Ted Padova April 16, 2007
Was this tutorial useful to you?
Previous tips related to PDF interactivity dealt with bookmarks and popup menus for page and document navigation. To continue with page navigation, let's explore how and why to use buttons in a PDF document using Acrobat 8 or 9.
Since the Page Navigation toolbar contains tools for navigating forward and backward in a document, and the tools appear by default, most of the time you don't need additional navigation items, such as buttons or links. However, if you decide to hide the Acrobat toolbar or to configure a PDF document to open in full-screen mode, buttons can be helpful for users unfamiliar with keyboard shortcut-based navigation. Also, it's a must-have feature for certain files you distribute to Adobe Reader users who have little knowledge of using program tools and shortcuts.
In this first part, I'll talk about creating navigation buttons. In Part 2, I'll discuss both opening files with the toolbars hidden and opening documents in full-screen mode.
Navigation buttons have a couple of advantages over using links. First, buttons can be assigned icon appearances. If your document background design doesn't have an iconsuch as an arrow or some other imagewhere a user intuitively understands that a mouse click moves forward/back, you can add a button face to Button fields. Second, Button fields can be duplicated across a range of pages. If you use Acrobat Standard, you're stuck with links where no icons or text can be added to the link appearance, and the links need to be created (or pasted) on each individual page. That may be quite tedious if your PDF document contains many pages.
To create buttons for page navigation, follow these steps:
1. Create a Button field. Open the Forms toolbar and select the Button tool. Draw a rectangle around a background element, such as an arrow or pointer, if you created the PDF with such image elements.
2. Name the Button field in the Button Properties dialog box. I like to use goNext for buttons that advance forward a page and goPrev that move to previous pages. Try to avoid using the default names for fields that Acrobat provides, and supply a name that suggests what a button field does.
3. Set the Options. If you don't have a background design on a page that you want to use for page navigation, click the Options tab and add a button face to the button. Note that you can add a label (text) and image, or both in the Button Options tab. If using a background element designed in the authoring program before the file was converted to PDF, skip this step.
4. Add an Action. Click the Actions tab and choose Execute a menu item from the Select Action pull-down menu. Click Add and the Menu Item dialog box opens. Select View>Go To>Next Page as shown in Figure 1.
6. Duplicate the button. Assuming you want a button to move forward and a second button to move backward, press the Control key (Windows) or the Option key (Mackintosh), click and drag the button to duplicate it and move to the position where you want the second button to appear.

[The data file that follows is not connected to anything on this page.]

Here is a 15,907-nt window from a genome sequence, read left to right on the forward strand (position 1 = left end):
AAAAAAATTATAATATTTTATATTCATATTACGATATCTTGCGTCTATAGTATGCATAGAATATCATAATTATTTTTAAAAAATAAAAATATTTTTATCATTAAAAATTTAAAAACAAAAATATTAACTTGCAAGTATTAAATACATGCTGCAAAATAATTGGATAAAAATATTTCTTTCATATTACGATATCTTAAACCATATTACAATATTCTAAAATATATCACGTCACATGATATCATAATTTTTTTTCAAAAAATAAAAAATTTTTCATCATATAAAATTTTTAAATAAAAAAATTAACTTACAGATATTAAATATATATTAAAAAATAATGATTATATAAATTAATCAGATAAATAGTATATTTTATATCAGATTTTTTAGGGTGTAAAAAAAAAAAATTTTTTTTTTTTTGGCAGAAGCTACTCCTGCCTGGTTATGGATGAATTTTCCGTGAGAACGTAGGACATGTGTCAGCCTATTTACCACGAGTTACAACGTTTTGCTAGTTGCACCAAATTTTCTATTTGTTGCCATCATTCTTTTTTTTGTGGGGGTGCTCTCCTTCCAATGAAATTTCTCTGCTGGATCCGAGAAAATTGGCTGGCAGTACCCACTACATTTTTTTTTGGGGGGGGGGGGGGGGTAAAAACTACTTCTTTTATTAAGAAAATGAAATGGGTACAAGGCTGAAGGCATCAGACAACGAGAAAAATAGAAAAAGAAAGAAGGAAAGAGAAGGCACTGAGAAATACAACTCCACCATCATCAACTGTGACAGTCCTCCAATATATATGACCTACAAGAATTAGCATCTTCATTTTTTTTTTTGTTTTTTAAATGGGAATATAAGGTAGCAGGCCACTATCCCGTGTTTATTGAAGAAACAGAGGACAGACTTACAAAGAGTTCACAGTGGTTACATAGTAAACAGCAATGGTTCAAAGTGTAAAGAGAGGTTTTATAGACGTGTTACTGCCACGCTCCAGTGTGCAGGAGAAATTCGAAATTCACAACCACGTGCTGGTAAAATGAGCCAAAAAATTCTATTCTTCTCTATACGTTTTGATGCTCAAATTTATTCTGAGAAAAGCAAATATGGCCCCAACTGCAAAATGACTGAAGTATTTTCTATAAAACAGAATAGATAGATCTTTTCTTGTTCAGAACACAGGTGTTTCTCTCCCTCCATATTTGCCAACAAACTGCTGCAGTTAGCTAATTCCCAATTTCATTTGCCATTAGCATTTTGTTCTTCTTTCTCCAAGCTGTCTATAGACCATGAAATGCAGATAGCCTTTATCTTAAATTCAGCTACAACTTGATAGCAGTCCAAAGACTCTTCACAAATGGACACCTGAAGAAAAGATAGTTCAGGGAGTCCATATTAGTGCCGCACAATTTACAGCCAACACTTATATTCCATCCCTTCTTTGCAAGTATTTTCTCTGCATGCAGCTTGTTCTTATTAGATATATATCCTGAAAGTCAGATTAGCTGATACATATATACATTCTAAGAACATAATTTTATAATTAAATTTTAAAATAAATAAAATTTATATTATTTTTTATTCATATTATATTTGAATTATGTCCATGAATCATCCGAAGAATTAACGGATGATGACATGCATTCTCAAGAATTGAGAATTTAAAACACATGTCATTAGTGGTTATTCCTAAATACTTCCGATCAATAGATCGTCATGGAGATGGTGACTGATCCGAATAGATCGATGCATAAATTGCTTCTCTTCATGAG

7. Change the button name. Open the Button Properties dialog box and change the button name in the General tab.
If you used an icon and/or text in the Options tab, make changes that reflect navigating back in your file.
9. Duplicate the buttons. Select both buttons using the Select Object tool and open a context menu. From the menu commands, choose Duplicate as shown in Figure 2.
10. Specify the page range. The Duplicate Field dialog box opens. Click the From radio button and type 2 in the first text box. By default, the last page in your document should appear in the second text box (see Figure 3).
11. Delete the unnecessary fields. The goPrev button on page 1 and the goNext button on the last page are dead. Click each of these buttons with the Select Object tool and delete them.
this.pageNum = 0;
The code for opening the last page in the document would be:
this.pageNum = this.numPages-1;
Add a legend
What may seem to you to be an intuitive icon for page navigation may not be as obvious to the recipients of your files. If using icons and images to mark areas where buttons are used, provide the user with a legend that clearly denotes the buttons and the actions performed by each.
Figure 4 is an example of such a document.
As previously mentioned, adding buttons for default views in Acrobat viewers is not generally necessary since the built-in tools for page navigation are displayed by default. These buttons are useful in documents when and where you want to hide toolbars and open files in full-screen mode, both which I will discuss in Part 2.
Read more Acrobat 8 tips from Ted Padova in the "Adobe Acrobat 8 PDF Bible," available from Amazon.